Maybe you are starting a new business this year. Or maybe you’ve been in business for years, but your market share is stagnant. Or maybe things are thriving and you’re growing like crazy. A killer marketing strategy will ensure your business is promoted and introduced to prospective customers.
No matter which phase of business you find yourself in, a strong marketing strategy is critically important because it will create new client leads and keep your presence fresh in the marketplace.
Be Honest With Yourself
You’ve got to start by taking a close and critical look at the environment around you. This first phase, often called a situational analysis, will provide you with a truthful look at your business environment.
A common tool used by many is a S.W.O.T. analysis, named because it looks at the strengths, weaknesses, opportunities and threats facing your business. For example, if you are a one-employee operation, it can be hard to operate a storefront and online shop successfully. Or if you live in a town with three other similar businesses, market saturation will be a problem.
This exercise forces you to look both internally and externally to understand adjustments that may need to be made and assets that may need to be fortified.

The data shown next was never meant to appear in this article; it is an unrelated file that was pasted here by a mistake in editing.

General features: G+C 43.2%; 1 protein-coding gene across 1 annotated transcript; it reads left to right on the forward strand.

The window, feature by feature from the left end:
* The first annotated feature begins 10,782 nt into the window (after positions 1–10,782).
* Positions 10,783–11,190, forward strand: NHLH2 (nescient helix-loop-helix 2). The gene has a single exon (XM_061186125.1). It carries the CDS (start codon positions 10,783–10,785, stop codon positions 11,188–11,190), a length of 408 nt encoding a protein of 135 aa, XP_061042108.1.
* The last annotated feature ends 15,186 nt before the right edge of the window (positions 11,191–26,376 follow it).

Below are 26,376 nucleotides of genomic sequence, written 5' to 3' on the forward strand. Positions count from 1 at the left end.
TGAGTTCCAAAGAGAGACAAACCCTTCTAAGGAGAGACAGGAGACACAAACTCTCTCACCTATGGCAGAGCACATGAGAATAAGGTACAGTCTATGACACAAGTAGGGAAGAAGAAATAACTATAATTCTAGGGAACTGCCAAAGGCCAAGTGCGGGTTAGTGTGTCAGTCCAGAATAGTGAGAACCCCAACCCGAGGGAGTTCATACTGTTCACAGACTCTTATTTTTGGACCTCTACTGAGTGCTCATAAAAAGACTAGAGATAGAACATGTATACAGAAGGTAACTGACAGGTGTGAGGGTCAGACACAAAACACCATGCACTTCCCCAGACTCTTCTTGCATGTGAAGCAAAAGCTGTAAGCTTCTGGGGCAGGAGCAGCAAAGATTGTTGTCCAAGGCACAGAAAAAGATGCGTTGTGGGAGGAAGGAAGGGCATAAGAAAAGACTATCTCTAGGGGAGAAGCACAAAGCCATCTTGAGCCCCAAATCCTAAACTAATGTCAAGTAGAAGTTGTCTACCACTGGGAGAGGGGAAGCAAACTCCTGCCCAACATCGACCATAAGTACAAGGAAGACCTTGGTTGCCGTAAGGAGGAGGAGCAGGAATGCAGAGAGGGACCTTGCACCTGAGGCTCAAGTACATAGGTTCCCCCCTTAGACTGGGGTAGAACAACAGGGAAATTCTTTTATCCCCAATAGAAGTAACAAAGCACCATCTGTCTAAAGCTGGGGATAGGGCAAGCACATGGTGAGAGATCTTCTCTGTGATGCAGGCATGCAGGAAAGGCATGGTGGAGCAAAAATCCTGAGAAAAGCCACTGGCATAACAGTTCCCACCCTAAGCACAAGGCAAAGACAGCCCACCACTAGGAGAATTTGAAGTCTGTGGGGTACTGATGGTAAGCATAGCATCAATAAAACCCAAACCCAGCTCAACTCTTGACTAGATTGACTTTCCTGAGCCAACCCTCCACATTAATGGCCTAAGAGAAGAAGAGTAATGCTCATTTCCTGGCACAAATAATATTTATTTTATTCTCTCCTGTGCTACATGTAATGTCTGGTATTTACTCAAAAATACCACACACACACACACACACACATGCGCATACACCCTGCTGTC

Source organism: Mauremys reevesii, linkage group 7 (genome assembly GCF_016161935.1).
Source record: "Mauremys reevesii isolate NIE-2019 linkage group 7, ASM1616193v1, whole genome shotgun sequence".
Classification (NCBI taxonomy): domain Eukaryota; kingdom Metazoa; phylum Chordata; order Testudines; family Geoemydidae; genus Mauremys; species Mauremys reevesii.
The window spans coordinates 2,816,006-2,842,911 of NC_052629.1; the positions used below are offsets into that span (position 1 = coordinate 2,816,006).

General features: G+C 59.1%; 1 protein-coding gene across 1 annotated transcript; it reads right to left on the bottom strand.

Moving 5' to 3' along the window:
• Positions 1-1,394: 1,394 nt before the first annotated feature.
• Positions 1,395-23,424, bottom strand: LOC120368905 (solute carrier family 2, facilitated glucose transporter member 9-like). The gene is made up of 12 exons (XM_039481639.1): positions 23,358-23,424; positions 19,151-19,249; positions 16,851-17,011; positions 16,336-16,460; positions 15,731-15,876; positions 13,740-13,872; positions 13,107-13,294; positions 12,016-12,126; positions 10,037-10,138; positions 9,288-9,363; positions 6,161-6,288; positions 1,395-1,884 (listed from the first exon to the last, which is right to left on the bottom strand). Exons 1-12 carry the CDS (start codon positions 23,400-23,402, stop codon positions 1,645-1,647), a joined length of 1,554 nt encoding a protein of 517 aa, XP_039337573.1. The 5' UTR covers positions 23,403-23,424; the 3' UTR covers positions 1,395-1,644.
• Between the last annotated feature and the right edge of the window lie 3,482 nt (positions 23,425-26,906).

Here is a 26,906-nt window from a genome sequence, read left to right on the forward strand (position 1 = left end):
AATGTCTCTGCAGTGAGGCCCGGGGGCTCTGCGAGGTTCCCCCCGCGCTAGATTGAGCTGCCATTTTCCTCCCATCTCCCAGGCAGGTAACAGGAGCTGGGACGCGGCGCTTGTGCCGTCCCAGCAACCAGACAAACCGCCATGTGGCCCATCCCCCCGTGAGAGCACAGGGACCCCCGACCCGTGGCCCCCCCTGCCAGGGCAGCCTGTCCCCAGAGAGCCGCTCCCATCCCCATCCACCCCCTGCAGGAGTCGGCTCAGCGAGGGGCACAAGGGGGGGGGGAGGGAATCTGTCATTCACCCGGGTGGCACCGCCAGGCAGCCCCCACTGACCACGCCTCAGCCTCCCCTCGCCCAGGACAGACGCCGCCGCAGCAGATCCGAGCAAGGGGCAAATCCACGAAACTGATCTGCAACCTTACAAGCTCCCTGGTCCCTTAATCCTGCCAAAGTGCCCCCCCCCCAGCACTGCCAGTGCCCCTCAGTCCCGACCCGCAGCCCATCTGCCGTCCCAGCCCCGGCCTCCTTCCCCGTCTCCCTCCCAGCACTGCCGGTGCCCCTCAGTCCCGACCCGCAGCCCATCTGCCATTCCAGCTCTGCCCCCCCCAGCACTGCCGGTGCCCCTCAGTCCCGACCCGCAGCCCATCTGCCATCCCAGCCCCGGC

Customers Come First: Consider Your Audiences
A common mistake business owners make is starting out with audiences that are entirely too broad. Of course, in a dream world, you’d be able to reach every person in your city, state and country. But those aren’t achievable goals, at least in the beginning.
Instead focus on your true audience and your specific niche. If you are children’s clothing store without an online storefront, parents and grandparents who live within driving distance are your audience. If you are an upscale restaurant, your audience is adults with disposable income.
Being as exact as possible about your audience will help you set your goals and decide on your tactics, so specificity is important at this stage. Resist the urge to say, “My audience is everyone!”
Set Smart Goals
Now that you know who you are targeting, it’s time to set smart goals. Setting these goals will help you be focused and realistic.
They are called S.M.A.R.T. goals because they must be specific, measurable, achievable, realistic and time-based. The point here isn’t to set an objective that you will dominate the marketplace. Of course, that is a great long-term goal, but your smart goal would be something like, “I am going to increase my new customer base by 15% in the next six months.”
See the difference? Both goals have to do with making more money by reaching more people, but one can be quantified and one cannot.
Decide on the Strategy You Will Use
Now it’s time to get down to brass tacks. What are the essential steps will you take to achieve your goals and reach your niche market?
If we stick with the example of bringing in new customers, maybe it’s time to consider social media advertising. On Facebook, for example, you can set your target by geographic region, so you can advertise only to people in your market.